MANILA: The death toll from a monsoon landslide in the central Philippines has risen to 22, officials said Friday, as rescuers dug through the night in a frantic search for survivors of the latest tragedy in the storm-hit nation.
Dozens were still missing after part of a massive hillside collapsed Thursday on several rural communities near Naga on the tourist island of Cebu.
The rescue effort came as the nation was still reeling from Typhoon Mangkhut, which killed 88, mostly in a massive landslide in the country's mountainous north.
Rescuers on Cebu pulled 22 bodies from the rubble within 24 hours of the latest disaster, provincial disaster office spokesman Julius Regner told AFP.
Around 200 police, firemen, and specialists using heavy equipment were still looking for about 50 people, Regner said.
"We hope to recover everyone today so as not to prolong the agony of the relatives," he added.
Cebu was not directly hit by Mangkhut, the world's strongest typhoon this year, but has been pounded by heavy monsoon rain for days, making the slopes dangerously loose.
Police forced about 20 people to vacate nearby homes and move to evacuation centres overnight Thursday out of concern there could be more landslides, Regner said.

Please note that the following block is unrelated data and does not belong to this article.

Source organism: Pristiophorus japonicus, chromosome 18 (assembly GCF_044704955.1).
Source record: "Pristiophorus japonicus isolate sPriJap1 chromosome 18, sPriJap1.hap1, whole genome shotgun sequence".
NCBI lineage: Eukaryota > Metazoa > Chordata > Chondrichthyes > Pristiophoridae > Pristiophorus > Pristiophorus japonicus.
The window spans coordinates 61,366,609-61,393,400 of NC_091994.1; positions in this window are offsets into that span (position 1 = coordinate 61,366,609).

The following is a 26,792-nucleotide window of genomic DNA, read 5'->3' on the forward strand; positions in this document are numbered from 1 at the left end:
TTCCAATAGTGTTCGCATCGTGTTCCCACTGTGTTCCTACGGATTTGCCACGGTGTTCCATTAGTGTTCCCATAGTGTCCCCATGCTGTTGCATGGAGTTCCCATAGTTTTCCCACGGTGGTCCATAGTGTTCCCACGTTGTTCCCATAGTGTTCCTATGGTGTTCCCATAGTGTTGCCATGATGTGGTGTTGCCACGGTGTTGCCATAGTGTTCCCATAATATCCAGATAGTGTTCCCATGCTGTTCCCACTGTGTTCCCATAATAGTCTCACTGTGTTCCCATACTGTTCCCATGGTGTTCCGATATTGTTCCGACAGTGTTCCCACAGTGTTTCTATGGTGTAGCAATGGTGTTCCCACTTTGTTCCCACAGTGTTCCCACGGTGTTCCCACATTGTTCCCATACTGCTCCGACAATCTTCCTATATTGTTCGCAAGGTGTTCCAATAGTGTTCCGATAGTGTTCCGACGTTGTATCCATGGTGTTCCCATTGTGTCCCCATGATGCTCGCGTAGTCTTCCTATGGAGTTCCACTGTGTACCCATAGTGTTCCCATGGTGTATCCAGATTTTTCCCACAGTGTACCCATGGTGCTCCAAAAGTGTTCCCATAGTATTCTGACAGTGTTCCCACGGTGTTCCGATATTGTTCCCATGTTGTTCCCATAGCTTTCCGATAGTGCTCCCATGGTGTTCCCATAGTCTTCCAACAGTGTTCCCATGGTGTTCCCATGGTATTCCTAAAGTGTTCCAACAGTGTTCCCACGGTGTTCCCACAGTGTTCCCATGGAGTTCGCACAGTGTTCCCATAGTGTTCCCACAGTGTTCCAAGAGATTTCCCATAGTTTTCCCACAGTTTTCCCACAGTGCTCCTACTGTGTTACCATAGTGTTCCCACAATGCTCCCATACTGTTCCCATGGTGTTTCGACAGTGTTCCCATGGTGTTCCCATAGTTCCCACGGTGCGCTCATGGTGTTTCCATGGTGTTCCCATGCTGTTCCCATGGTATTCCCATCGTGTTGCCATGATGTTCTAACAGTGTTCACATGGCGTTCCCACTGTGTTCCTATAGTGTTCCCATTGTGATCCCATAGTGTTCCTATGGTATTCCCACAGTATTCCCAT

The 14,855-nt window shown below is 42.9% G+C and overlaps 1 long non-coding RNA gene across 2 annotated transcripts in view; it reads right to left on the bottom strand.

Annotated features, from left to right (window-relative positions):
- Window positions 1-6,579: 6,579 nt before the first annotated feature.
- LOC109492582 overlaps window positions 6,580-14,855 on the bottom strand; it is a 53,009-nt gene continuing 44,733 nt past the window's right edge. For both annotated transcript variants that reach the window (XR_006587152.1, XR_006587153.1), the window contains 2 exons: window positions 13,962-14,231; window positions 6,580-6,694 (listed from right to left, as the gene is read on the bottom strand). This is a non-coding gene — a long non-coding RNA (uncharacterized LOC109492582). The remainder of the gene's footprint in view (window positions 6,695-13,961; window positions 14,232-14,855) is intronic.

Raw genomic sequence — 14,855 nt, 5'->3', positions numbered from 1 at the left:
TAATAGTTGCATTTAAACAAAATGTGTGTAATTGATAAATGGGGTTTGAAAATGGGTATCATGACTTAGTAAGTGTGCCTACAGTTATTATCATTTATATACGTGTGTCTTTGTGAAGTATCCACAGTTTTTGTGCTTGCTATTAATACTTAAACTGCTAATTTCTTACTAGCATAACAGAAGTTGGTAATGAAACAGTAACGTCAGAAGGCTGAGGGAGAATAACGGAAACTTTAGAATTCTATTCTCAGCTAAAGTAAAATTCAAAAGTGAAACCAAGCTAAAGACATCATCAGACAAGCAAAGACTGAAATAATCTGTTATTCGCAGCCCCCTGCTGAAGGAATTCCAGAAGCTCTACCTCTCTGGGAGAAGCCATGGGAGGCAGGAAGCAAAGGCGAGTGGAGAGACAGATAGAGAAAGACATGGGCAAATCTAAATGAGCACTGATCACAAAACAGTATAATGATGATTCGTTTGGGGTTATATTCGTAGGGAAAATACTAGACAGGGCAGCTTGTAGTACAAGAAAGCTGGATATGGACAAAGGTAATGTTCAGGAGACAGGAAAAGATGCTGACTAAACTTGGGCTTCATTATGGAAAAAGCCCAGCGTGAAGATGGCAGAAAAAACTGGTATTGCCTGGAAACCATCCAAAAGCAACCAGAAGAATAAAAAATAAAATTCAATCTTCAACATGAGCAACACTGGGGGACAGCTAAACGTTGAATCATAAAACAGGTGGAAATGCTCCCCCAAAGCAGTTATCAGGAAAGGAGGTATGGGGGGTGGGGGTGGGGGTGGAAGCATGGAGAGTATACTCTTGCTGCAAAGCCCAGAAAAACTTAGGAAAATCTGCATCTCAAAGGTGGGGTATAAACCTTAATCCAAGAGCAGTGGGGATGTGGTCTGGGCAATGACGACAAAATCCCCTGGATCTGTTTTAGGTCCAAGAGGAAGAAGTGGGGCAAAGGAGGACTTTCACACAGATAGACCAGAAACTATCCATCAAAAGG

The efforts came as searchers in the Philippines' north continued to work to recover the corpses of a suspected dozens of people buried in a landslide unleashed Saturday by Typhoon Mangkhut.
After days of hundreds of rescuers digging with shovels and even their bare hands in the mining community of Itogon, heavy equipment has finally arrived to help accelerate the search.
Small-scale miners and their families were buried after their bunkhouse and other homes were hit by one of the dozens of landslides unleashed as the storm hit the Cordillera mountain range.
Most of the 88 people killed by Mangkhut died in landslides in the mountainous gold-mining Cordillera region that includes Itogon.
Mangkhut also dumped torrential rains on the key agricultural areas of the Philippines' main northern island of Luzon, causing crop losses that would likely total more than $250 million.